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Harper and Jim Flaherty’s family pay tribute at state funeral

by Jane Taber and Chris Hannay

The state funeral for former finance minister Jim Flaherty was held Wednesday at St. James Cathedral in Toronto. Mr. Flaherty died Thursday, apparently of a heart attack, after resigning from cabinet just a few weeks earlier. Here are some highlights of the service.

Harper delivers first eulogy

Prime Minister Stephen Harper, left, and his wife Laureen wait for the start of the state funeral for the late Jim Flaherty in Toronto on Wednesday, April 16, 2014. THE CANADIAN PRESS/Frank Gunn

Prime Minister Stephen Harper, left, and his wife Laureen wait for the start of the state funeral for the late Jim Flaherty in Toronto on Wednesday, April 16, 2014. THE CANADIAN PRESS/Frank Gunn

Choking back tears, Prime Minister Stephen Harper delivered an emotional and powerful tribute to his friend and partner, Jim Flaherty, calling his decision to name him finance minister “one of the best decisions of my political career.”

Mr. Harper wrote the tribute himself, recalling meeting Mr. Flaherty in 2005 at his office when they talked about his wish to run for federal office. “He was sheepish,” remembered Mr. Harper, “he had not supported my leadership campaign.”

He also said that Mr. Flaherty was initially reticent about taking on the finance portfolio.

And then he talked about their last meeting in his office, just a few weeks ago, when Mr. Flaherty said that he was retiring from office. “I told him that … he had done a great job and I understood the sacrifices it entailed. I wished him well. I told him not to be a stranger.”

The Prime Minister also detailed Mr. Flaherty’s legacy, which he says was putting Canada on a stable track through the 2008 -2009 recession. Even as he pushed the stimulus money out the door, Mr. Harper said, he made significant changes, including not using the crisis to build bureaucracies or to create new programs.

He joked about Mr. Flaherty – saying that he once described as the best finance minister “per inch” in the world. Mr. Flaherty was only 5’ 3” tall and would make fun of his height. “He delivered many jokes about his own shortness but short as he was upon the world stage he often strode like a giant,” said Mr. Harper.

Addressing, Mr. Flaherty’s wife, MPP Christine Elliott and their triplet sons, he acknowledged that as traumatic an event as this has been for Mr. Flaherty’s friends, it is worse for his family.

“We have lost a partner in politics but you have lost a partner in life,” he said.

Read Mr. Harper’s full speech.

Sister Norah delivers second eulogy

Wife and sons give tributes

Christine Elliott touches the casket of her late husband at the state funeral for the Jim Flaherty in Toronto on Wednesday, April 16, 2014. THE CANADIAN PRESS/Frank Gunn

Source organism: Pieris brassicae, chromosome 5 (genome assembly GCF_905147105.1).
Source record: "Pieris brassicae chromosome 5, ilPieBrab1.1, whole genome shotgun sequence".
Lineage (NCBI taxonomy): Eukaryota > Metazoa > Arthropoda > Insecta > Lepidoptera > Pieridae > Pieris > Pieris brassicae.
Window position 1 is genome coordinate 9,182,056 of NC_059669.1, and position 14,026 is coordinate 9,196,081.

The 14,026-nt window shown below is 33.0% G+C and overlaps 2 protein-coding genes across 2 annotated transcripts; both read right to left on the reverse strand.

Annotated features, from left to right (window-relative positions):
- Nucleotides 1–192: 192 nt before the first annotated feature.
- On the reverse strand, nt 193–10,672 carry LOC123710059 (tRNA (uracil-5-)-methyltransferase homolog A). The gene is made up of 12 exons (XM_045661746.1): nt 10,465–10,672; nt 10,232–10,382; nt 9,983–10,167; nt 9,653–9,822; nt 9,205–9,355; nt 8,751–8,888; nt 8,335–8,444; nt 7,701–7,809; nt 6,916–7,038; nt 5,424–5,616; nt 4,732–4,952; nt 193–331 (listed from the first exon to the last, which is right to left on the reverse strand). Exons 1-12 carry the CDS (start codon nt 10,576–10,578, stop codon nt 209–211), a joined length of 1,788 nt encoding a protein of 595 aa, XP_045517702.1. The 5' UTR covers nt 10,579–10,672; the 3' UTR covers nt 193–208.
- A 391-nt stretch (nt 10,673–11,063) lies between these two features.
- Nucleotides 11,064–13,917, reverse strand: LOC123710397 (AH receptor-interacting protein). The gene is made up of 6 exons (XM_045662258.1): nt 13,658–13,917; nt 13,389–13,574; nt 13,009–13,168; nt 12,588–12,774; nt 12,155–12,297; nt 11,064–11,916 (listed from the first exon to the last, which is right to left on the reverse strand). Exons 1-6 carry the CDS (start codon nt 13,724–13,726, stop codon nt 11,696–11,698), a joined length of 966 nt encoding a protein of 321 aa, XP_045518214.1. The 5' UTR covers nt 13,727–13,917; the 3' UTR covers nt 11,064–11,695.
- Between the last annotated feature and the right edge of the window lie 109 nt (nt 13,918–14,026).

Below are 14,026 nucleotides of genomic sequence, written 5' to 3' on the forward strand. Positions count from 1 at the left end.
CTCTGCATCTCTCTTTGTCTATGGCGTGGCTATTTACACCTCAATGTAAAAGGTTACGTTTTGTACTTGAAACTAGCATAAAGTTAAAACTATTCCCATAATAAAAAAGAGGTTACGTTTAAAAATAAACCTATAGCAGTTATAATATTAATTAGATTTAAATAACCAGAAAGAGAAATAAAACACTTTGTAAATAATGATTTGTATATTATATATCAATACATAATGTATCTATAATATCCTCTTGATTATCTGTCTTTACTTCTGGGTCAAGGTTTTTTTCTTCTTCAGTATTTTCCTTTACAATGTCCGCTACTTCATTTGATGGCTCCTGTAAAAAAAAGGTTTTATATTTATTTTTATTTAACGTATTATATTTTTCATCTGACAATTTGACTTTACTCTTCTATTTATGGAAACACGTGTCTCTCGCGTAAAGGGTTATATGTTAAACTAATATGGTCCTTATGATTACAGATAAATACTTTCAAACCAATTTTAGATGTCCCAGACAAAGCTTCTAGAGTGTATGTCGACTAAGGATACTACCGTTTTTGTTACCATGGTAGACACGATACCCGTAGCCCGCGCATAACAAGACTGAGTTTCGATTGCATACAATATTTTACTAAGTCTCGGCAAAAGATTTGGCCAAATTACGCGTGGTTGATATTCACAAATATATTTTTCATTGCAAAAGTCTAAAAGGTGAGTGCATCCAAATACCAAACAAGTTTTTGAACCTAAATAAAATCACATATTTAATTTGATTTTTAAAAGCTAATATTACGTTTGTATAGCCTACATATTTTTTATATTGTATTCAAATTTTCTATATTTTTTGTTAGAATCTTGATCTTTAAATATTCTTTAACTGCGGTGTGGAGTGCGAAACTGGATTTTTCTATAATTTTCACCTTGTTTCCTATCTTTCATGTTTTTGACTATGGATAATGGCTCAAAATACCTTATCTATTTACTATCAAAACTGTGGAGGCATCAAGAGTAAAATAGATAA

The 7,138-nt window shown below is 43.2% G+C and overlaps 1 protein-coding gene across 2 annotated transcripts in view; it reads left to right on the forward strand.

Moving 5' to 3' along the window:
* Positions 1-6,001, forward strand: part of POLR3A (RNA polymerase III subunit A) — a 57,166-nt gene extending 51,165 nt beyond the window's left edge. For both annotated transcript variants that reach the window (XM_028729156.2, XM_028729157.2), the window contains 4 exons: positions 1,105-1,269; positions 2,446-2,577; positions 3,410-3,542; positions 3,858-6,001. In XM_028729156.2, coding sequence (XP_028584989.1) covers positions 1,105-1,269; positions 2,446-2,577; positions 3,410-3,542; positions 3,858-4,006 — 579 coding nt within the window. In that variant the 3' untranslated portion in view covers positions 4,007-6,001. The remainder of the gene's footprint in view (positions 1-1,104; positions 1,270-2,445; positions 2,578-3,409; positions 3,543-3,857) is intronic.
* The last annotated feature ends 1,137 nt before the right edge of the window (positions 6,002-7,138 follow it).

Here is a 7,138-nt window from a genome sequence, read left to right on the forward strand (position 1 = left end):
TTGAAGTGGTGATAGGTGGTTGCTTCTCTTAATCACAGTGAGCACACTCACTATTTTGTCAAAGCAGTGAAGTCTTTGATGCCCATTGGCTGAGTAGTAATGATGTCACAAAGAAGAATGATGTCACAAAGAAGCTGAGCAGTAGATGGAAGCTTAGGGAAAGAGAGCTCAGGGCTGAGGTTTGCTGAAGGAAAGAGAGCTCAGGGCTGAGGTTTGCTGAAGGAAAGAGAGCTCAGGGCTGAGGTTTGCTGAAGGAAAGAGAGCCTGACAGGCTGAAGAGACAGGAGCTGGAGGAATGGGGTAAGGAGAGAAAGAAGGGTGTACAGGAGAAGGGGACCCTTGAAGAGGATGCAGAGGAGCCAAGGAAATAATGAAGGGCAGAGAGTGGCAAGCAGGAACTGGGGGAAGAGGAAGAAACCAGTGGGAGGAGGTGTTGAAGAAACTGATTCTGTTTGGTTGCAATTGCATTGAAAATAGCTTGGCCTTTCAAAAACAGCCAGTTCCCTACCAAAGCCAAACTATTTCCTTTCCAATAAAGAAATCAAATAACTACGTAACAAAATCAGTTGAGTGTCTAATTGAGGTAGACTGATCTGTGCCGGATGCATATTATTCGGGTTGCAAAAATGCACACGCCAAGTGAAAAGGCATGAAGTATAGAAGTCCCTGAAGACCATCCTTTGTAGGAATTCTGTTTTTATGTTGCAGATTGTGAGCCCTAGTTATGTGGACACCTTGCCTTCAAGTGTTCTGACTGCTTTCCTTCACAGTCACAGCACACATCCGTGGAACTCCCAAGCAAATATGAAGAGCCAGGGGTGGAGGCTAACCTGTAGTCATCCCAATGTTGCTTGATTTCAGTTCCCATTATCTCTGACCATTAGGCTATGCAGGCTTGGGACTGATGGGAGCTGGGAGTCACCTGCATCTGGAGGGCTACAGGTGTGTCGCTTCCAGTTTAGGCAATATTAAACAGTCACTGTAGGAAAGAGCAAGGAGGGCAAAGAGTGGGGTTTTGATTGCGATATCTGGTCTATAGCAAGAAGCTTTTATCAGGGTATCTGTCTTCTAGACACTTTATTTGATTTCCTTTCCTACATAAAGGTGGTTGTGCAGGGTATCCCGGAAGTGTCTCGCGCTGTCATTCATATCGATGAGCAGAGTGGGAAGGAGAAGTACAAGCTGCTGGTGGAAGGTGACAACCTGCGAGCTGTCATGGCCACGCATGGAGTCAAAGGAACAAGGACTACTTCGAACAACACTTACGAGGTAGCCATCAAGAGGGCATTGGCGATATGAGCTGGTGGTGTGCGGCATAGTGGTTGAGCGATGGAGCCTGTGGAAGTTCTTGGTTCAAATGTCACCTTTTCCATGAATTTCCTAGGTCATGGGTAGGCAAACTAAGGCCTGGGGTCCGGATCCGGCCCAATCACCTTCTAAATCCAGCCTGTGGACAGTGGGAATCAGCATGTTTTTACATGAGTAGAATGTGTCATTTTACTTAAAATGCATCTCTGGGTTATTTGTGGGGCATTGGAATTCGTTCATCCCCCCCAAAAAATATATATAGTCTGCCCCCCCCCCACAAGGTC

Christine Elliott touches the casket of her late husband at the state funeral for the Jim Flaherty in Toronto on Wednesday, April 16, 2014. THE CANADIAN PRESS/Frank Gunn

Christine Elliott characterized her husband as a perfectionist, smart and intense. She says that her husband would do anything for his triplet boys, now 23 years old, singling out John, who has a mental disability. She said “inclusion in every respect was his ultimate goal.”  

John and his father had a special relationship, spending a lot of time together at sports events, especially baseball games.  John is a Toronto Blue Jays fan. John considered his Dad his “ticket purveyor,” she joked. John’s brothers, Galen and Quinn, also both spoke emotionally about their father. John did not speak but stood behind his mother during her remarks.

Leitch gives Reading

Labour Minister Kellie Leitch, who had reportedly performed CPR on Mr. Flaherty on the day he died, gave the Reading. She is a long-time friend of Mr. Flaherty and his wife. Dr. Leitch, who is also a pediatric orthopedic surgeon, called the former finance minister her “champion.” She told The Globe and Mail that he called her every second day for months to try to persuade her to run for federal office. He finally wore her down. She ran in the Ontario riding of Simcoe–Grey in the 2011 federal election.

Mourners arrived

The casket of Canada’s former finance minister Jim Flaherty arrives at St. James Cathedral for his state funeral in Toronto (Canadian Press)

Before the funeral, former cabinet minister Jay Hill told The Globe’s Jane Taber about his recent visits with Mr. Flaherty.

On all levels it just seemed to me [Flaherty] had given it all and he had given too much. … He was just exhausted in all ways.

Who’s there?

Most of Mr. Flaherty’s caucus colleagues are in attendance. Four Liberal MPs, including leader Justin Trudeau and Scott Brison, long time finance critic, are also attending.

Notably in the church is Jim Prentice, former minister of industry and aboriginal affairs, who left government, and was appointed senior executive vice-president and vice-chairman of CIBC in January 2011. His presence reminds people of choices that politicians make about leaving their posts — and careers after public service. Much has been made of the fact that Mr. Flaherty was preparing for a career in the private sector, where he could make his mark and some money after politics. Sadly, his retirement lasted only a few weeks.

Canada’s Liberal Leader Justin Trudeau and Official Opposition leader Thomas Muclair arrive for the state funeral of Canada’s former finance minister Jim Flaherty in Toronto. (Canadian Press)

The church has a capacity of about 800, with an additional 1,000 people in tents outside.

Prime Minister Stephen Harper, who worked closely with Mr. Flaherty over eight years in government, will deliver a eulogy he penned himself, as reported by The Globe’s Steven Chase.

Finance Minister Joe Oliver waits inside the church at the state funeral for the late Jim Flaherty in Toronto on Wednesday, April 16, 2014. THE CANADIAN PRESS/Frank Gunn